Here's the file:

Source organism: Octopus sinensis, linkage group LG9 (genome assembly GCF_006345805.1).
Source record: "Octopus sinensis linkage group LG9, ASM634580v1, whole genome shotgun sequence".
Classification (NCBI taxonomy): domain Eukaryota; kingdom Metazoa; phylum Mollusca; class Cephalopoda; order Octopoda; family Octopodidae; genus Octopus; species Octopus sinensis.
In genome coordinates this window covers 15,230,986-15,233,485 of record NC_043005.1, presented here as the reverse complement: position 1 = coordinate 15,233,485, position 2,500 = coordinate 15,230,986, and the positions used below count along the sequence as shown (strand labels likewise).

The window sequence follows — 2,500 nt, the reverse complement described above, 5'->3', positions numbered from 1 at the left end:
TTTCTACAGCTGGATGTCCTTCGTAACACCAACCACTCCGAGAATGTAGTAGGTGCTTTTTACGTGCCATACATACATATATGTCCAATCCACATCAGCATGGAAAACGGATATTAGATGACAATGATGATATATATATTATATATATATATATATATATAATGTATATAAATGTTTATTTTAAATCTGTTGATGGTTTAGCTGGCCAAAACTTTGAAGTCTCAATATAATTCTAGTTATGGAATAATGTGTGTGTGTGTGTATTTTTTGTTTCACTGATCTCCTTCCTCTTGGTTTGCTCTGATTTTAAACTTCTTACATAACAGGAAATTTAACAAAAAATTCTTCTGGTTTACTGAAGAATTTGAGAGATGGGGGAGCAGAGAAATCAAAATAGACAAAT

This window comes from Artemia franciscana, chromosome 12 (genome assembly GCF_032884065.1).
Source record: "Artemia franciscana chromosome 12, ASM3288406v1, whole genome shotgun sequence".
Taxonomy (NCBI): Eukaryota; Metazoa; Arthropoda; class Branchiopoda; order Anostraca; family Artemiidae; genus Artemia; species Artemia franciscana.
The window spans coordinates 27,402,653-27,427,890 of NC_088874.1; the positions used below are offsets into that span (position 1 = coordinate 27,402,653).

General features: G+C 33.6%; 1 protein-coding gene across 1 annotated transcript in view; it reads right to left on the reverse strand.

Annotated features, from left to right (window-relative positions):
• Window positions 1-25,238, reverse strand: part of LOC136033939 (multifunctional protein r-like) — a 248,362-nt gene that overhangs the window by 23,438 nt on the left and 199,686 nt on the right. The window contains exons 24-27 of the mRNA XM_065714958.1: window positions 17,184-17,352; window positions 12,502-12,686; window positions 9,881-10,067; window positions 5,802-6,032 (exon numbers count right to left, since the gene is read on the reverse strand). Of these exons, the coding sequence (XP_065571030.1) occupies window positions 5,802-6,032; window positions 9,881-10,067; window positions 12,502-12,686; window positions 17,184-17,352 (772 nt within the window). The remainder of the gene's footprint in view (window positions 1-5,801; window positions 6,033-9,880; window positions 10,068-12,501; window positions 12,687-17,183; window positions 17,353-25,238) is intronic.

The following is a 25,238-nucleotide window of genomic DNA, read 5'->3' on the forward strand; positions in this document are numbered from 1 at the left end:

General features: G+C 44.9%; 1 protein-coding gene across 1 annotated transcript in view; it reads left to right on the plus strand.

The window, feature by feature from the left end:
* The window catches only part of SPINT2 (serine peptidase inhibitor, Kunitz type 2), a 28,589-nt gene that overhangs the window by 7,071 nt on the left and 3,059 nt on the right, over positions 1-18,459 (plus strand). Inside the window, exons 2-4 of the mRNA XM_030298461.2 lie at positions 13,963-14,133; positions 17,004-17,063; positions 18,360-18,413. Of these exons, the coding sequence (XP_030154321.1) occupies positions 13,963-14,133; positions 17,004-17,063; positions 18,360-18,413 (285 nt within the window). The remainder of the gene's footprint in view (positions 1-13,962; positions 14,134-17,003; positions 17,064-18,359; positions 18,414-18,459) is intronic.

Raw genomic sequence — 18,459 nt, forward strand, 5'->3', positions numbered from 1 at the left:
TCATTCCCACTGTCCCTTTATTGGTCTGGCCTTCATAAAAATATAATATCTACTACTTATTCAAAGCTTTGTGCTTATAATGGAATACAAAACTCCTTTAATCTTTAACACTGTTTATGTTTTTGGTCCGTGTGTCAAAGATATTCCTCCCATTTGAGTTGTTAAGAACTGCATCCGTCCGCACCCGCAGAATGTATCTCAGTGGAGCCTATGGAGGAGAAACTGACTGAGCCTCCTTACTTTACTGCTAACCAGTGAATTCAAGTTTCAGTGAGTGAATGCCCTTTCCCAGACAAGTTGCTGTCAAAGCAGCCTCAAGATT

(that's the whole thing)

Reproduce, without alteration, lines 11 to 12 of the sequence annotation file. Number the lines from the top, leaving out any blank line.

General features: G+C 33.6%; 1 protein-coding gene across 1 annotated transcript in view; it reads right to left on the reverse strand.

Annotated features, from left to right (window-relative positions):